{Not So} Wordless Wednesday: Clyde Davidson with Brownie & Cutie

This is my husband’s great-grandfather, Clyde Cleveland Davidson (1888-1971) and his horses, Brownie and Cutie.  He lived in Tonganoxie, Leavenworth county, Kansas.

  • Nick Woods - June 6, 2013 - 4:22 pm

    This picture was taken by Ola Louise Davidson Weeks at the Davidson home, 740 Ash Street, North Lawrence, KS. Grandpa Davidson was hired by North Lawrence truck gardeners to plow their sandy fields with his horses. The horses hooves would keep sand from packing down hard so the gardeners could plant their Strawberries, early Spring vegetable crops,
    and especially the mellons. Brownie and Cutie were very well trained, too. (Notice Mom’s shadow between the horses.) Loved this time in Grandpa & Grandma’s life. Elizabeth & Nick Woods.ReplyCancel

  • Mariann Regan - June 10, 2013 - 9:19 pm

    It’s exciting to see relatives commenting on this photo–they know who took this picture, and they can still hear grandpa’s voice. They are lucky.ReplyCancel

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Tombstone Tuesday: William and Agnes Evans

William B. Evans (1863-1939) and his wife, Agnes Thornton Evans (1868-1937) They are buried in Hubbard, Dakota County, Nebraska

  • Mariann Regan - June 5, 2013 - 5:25 pm

    Such a pristine tombstone! I have seen many stones eroded by time, but never one so well preserved. The shadow makes it look blue.ReplyCancel

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Military Monday: WWI & WWII Draft Registrations for Loveman Jackson Cossabone, NJ

I really love the WWI and WWII Draft Registration cards available on Ancestry. The cards are so informative and have helped me out a lot in “fleshing out” my research – literally.

I like that I’m able to tell what their height and build, and eye and hair colors are.  I also get a surprise once in a while and learn about medical problems that they may have had.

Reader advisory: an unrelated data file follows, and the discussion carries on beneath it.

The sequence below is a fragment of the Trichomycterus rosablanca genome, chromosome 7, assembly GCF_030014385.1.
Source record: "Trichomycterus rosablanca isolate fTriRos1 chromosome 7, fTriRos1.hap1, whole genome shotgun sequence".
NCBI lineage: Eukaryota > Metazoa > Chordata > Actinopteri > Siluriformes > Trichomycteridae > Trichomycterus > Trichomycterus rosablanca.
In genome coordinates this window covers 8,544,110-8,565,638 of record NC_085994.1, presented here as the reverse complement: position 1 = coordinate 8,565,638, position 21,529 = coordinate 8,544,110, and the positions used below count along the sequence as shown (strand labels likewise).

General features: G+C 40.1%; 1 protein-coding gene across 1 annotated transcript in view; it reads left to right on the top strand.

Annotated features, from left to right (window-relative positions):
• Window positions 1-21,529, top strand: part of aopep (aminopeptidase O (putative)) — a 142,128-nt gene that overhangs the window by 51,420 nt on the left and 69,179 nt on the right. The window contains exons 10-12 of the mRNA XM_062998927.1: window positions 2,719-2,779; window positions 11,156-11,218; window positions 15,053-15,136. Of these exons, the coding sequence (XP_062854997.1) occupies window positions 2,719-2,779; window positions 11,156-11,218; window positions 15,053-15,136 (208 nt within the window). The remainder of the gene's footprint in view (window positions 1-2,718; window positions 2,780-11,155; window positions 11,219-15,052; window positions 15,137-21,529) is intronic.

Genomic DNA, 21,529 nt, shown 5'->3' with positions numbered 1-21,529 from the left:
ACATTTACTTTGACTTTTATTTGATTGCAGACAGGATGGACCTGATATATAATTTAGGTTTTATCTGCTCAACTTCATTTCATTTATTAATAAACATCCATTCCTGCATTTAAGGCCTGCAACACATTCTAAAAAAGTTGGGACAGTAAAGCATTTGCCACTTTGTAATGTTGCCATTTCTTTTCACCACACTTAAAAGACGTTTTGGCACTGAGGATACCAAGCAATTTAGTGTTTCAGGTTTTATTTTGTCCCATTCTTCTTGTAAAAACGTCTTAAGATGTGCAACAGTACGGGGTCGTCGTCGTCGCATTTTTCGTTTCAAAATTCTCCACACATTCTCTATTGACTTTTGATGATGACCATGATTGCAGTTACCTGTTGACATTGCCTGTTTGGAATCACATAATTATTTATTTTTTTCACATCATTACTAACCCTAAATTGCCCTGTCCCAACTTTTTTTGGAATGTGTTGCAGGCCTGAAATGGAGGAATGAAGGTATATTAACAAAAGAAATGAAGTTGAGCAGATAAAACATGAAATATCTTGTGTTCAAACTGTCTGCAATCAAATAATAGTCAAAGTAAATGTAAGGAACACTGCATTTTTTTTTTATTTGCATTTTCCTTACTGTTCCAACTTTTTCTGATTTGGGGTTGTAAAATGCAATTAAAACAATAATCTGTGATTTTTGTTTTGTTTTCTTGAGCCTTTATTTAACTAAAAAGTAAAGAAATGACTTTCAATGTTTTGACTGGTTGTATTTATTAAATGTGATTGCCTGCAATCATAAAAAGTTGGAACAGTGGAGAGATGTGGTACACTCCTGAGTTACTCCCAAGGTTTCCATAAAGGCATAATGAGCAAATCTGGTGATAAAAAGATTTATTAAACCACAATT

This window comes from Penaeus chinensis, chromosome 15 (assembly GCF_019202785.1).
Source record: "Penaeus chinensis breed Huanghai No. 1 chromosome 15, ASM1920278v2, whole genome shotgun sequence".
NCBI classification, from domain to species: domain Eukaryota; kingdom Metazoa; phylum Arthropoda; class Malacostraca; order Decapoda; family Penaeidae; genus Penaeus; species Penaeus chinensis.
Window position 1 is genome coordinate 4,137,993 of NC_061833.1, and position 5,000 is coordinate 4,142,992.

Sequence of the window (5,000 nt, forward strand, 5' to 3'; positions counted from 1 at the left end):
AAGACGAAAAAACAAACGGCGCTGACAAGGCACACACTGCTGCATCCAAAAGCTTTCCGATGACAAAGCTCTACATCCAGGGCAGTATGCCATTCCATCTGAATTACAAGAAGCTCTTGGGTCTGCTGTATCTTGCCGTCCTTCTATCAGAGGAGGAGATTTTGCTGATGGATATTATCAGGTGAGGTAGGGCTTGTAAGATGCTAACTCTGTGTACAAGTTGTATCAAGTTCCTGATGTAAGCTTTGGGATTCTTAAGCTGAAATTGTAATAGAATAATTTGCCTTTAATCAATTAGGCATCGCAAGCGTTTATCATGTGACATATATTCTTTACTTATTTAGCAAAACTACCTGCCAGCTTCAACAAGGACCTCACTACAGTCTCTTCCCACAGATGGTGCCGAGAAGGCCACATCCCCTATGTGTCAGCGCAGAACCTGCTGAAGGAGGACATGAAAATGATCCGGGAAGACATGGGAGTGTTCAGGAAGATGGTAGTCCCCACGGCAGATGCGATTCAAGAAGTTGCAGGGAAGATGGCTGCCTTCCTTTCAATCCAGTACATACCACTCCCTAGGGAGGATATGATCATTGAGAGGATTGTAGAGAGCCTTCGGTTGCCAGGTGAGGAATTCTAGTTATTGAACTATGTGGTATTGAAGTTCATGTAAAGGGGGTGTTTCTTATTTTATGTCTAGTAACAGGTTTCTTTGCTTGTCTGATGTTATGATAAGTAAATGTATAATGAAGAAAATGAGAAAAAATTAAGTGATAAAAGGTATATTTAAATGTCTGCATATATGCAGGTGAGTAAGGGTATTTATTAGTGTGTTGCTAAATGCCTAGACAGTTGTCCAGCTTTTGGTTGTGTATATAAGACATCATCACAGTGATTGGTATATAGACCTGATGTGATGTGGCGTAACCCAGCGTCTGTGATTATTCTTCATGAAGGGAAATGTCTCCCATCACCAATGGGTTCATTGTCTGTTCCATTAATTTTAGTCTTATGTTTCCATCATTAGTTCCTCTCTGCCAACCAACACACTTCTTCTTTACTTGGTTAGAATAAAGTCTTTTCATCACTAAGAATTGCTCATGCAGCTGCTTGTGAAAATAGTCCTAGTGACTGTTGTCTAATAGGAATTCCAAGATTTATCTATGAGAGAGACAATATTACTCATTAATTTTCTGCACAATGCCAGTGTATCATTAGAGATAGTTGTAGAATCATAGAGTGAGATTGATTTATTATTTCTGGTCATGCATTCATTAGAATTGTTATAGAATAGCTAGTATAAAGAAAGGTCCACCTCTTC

In this case, from the WWI Registration, I found out that Loveman Jackson Cossabone of New Jersey was missing his right leg at the knee.  I’m now interested in learning about how he may have lost it. He was only 34 years old at the time he filled this out, so that must have been a great blow when it happened and affected his work and life.

He was also in the WWII Draft Registration, but at age 59 he wasn’t a likely candidate.  This form doesn’t even mention the fact that he’s missing a leg.

  • Mariann Regan - June 3, 2013 - 9:24 pm

    Fascinating. Your post motivates me to go to the original record. In my “forward march” to archive our entire family tree at the state historical society, I’ve just made note of WWI and WWII registrations without exploring the details. I’m making a mental note to revisit, “flesh out,” and tell some stories. Thanks for this post.ReplyCancel

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Sunday’s Obituary: Hedger C. Pierce of New Jersey

I love it when newspapers post things from 10, 20 or 50 years ago on that date. This particular obituary is for my husband’s 3rd great-grandfather, Hedger C. Pierce. It was in the “Twenty Years Ago Today” section.  I was surprised and excited to find it. It was in the 18 December 1912 edition of the Bridgeton Evening News, Bridgeton, New Jersey.  Have you ever had a great find in one of these sections?

Hedger C. Pierce, an old soldier, died at the home of his son, Ward Pierce, 196 Broad street.  He had been in poor health for several years.  The deceased was a member of the Tenth Regiment, New Jersey Volunteers.

  • Mariann Regan - June 3, 2013 - 11:30 am

    Yes, I too like the “twenty years ago today” billing. Let’s see, Tenth Regiment, New Jersey volunteers. Is this a state militia? Is this why they call him an “old soldier”? Or was there another war that he had participated in on a national level? It is indeed great to have an ancestor’s anniversary marked.

    In my family, the only newspaper anniversary I can think of is the 75th anniversary in 2009 in the Sumter, SC newspaper of my Uncle Coit (in 1934) as a young motorcycle officer, stalking and shooting two armed robbers at the Claremont Hotel in Sumter. He got the robbers as they were in the act or robbing the safe and threatening the hotel clerk and the elevator boy with guns. Uncle Coit killed one robber, but the other escaped, wounded, and was later found. Eventually Coit became Chief of Police. (All in my book.)ReplyCancel

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